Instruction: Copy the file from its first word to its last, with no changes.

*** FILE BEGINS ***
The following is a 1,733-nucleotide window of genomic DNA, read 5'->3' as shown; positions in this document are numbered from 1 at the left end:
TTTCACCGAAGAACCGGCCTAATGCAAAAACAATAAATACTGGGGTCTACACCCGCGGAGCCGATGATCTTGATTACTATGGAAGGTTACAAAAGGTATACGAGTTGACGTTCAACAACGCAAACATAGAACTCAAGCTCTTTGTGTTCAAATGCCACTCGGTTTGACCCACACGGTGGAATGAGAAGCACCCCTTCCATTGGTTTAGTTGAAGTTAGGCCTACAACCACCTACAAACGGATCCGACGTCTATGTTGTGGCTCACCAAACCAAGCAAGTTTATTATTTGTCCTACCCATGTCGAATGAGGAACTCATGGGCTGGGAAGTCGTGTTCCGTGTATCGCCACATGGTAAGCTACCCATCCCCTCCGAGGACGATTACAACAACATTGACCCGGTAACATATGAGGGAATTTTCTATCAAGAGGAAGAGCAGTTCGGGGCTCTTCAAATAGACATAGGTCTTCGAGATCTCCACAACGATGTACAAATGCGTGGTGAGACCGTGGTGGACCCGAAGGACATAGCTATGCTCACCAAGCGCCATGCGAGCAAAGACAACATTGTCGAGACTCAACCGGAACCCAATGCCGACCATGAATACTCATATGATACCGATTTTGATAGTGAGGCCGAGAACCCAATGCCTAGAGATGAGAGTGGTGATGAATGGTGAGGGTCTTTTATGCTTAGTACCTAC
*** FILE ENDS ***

The following is a 1,733-nucleotide window of genomic DNA, read 5'->3' as shown; positions in this document are numbered from 1 at the left end:
TTTCACCGAAGAACCGGCCTAATGCAAAAACAATAAATACTGGGGTCTACACCCGCGGAGCCGATGATCTTGATTACTATGGAAGGTTACAAAAGGTATACGAGTTGACGTTCAACAACGCAAACATAGAACTCAAGCTCTTTGTGTTCAAATGCCACTCGGTTTGACCCACACGGTGGAATGAGAAGCACCCCTTCCATTGGTTTAGTTGAAGTTAGGCCTACAACCACCTACAAACGGATCCGACGTCTATGTTGTGGCTCACCAAACCAAGCAAGTTTATTATTTGTCCTACCCATGTCGAATGAGGAACTCATGGGCTGGGAAGTCGTGTTCCGTGTATCGCCACATGGTAAGCTACCCATCCCCTCCGAGGACGATTACAACAACATTGACCCGGTAACATATGAGGGAATTTTCTATCAAGAGGAAGAGCAGTTCGGGGCTCTTCAAATAGACATAGGTCTTCGAGATCTCCACAACGATGTACAAATGCGTGGTGAGACCGTGGTGGACCCGAAGGACATAGCTATGCTCACCAAGCGCCATGCGAGCAAAGACAACATTGTCGAGACTCAACCGGAACCCAATGCCGACCATGAATACTCATATGATACCGATTTTGATAGTGAGGCCGAGAACCCAATGCCTAGAGATGAGAGTGGTGATGAATGGTGAGGGTCTTTTATGCTTAGTACCTAC